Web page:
It never ceases to amaze me what great insight I read on this board when I get the chance. :p

I'd like to make a suggestion - anyone who thinks they know "how to fix Open Class", should go and run the class at a national or east coast club event in a *competitive* Open car, come back and then make suggestions. Before you go in with any preconceived notions on where the bulk of the costs are, I'll give you a hint - engine power is NOT the money pit.

DISCLAIMER: This is nothing personal; it's simply mundane re-reading every expert's opinion on this subject with pretty much nobody knowing what they're talking about.
 

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agreed with Markn

hows about we just dispense with the 34mm rule altogether like we did with the age limit rules

doesn't make sense...get rid of it

john
 

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RE: ??

Excuse us for making a couple of comments on the difficulties of regulating boost. We'll leave this to the "experts" on this form.

Scott


>DISCLAIMER: This is nothing personal; it's simply mundane
>re-reading every expert's opinion on this subject with
>pretty much nobody knowing what they're talking about.
 

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Discussion Starter · #11 ·
I do not just make this stuff up. To come up with this idea I looked at the problem as presented by the PRB - the insurance arm wants us to do something about the speed of the cars. Historicaly that has been done by a restrictor but many people have noted incres in cost to build a optimized 34mm restrictor car.

I did some investigations on that subject by going back to articals in Racecar Enginering from the time FIA moved down to 34mm. A good artical by RallyArt talked about the gearbox, the need for triple plate carbon clutches motor revisions, stronger drivelines etc as a direct result of this rule change, all moves farther from a stock Evo and thus more costly (possiblely not for RallyArt but for a US priveter costly).

So I tried to think of a way to limit power with out using a restictor, I looked at fuel delivery but to problematic and could still produce lots of Low RPM power so I looked again at air. As the mass of the air is decided by the pressur and the volume everyone knows make more pressure if the volume goes down, that is what they do now with 34mm, but if we used a more decent 40mm, so the car can still make decent HP, use gearing to make torque and limited boost to some level so clutch torque is limited. Would this be a cheaper way to make fun but limited open class cars?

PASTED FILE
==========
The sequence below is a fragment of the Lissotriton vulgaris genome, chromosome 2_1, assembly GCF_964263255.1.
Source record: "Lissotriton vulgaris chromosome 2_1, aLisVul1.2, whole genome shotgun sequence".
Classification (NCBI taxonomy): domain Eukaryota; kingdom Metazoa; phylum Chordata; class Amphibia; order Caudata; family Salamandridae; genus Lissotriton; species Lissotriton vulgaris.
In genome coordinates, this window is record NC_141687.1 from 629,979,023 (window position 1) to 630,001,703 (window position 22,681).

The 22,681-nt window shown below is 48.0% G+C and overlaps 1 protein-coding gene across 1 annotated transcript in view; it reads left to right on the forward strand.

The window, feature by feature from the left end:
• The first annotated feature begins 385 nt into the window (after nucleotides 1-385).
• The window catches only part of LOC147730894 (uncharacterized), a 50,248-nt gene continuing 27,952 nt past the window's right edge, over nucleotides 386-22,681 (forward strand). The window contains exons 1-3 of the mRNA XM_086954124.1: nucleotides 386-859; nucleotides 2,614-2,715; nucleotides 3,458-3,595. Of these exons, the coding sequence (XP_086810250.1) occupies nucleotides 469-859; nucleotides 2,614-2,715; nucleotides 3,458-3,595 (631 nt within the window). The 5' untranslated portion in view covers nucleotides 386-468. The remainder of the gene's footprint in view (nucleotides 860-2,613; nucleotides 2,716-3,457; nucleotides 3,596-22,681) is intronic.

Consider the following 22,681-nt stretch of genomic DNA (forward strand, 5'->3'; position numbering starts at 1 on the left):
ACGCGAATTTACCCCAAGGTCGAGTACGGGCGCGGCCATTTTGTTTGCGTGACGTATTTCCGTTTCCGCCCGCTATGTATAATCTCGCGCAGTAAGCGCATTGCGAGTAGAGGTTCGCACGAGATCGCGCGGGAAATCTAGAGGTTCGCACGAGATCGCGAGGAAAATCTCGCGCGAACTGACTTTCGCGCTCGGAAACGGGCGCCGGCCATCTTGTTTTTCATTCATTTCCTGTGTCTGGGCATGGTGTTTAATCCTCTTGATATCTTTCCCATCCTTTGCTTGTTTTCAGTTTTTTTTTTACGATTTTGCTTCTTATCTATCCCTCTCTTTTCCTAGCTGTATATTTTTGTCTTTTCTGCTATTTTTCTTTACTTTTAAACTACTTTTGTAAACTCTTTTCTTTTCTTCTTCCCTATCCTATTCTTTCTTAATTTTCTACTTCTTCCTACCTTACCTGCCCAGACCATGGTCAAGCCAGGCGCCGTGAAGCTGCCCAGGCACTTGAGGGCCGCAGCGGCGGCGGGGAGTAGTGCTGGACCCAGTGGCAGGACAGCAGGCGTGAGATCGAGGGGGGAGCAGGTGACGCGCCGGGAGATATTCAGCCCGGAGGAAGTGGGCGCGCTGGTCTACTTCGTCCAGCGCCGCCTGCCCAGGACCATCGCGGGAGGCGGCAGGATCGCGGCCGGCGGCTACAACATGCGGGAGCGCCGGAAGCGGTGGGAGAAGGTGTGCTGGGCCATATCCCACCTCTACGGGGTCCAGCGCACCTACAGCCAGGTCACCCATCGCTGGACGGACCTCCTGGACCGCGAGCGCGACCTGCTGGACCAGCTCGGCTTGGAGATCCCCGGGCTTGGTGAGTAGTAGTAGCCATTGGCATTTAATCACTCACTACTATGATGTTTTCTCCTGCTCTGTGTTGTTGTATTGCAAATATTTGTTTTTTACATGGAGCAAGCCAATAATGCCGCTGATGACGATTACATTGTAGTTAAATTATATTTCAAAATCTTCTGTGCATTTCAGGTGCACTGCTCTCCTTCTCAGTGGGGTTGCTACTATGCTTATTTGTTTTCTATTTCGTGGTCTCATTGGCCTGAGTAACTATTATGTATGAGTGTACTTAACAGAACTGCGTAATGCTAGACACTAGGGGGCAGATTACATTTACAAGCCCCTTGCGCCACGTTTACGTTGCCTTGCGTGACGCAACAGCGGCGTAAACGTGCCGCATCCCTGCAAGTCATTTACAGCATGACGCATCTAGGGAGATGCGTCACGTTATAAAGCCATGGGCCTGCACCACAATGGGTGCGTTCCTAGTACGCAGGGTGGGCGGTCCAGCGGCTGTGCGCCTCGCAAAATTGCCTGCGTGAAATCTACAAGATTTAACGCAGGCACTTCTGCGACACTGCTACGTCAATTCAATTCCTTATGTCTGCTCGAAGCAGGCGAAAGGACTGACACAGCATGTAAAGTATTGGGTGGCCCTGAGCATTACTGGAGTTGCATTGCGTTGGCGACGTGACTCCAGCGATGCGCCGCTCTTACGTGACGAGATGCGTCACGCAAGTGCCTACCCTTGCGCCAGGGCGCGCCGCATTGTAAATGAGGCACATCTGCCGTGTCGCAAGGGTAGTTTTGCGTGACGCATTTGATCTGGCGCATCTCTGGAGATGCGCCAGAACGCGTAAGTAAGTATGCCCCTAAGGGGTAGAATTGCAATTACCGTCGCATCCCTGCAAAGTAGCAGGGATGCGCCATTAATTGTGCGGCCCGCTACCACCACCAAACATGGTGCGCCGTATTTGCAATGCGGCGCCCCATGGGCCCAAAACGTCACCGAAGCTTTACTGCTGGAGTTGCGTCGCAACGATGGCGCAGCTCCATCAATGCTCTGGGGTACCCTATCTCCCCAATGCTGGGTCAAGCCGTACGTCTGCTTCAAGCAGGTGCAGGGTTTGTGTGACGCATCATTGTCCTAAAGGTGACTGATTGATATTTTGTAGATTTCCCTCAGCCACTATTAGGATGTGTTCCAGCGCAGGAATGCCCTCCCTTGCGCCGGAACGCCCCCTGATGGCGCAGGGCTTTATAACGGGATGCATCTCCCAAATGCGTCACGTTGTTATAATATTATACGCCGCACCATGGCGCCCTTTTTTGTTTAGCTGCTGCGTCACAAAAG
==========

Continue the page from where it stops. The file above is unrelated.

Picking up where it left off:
Running some numbers using formalas from the Bosch Automotive Handbook, and looking at other articals in the engineering press it looks like it might work for this part of the problem ie making Insurance Happy while not opening a loophole for people to build supper high torque motors to get a round the intent of the rule.

I am not saying 34mm restictor cars will cost soooo much more that those of us who can afford to run them in the whole pro series would even care about the few extra thousands for a good 34mm motor and drivetrain, but the 34mm rule also applies to the club rallys and people who scrape together $40k for an Evo will have problems with 10k more to make it as good as the jones' EVO that did get the optimisation and what does that 10k buy them? A car that could have the same performance numbers for a heck of a lot less money if the rule was written in a diffrent way.

In conclussion: It may be possible to produce the same desired effect of the 34mm rule in another way that cost less and still makes the insurance company happy, as it produces the same effects.
 

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>I do not just make this stuff up. To come up with this idea
>I looked at the problem as presented by the PRB - the
>insurance arm wants us to do something about the speed of
>the cars. Historicaly that has been done by a restrictor but
>many people have noted incres in cost to build a optimized
>34mm restrictor car.
>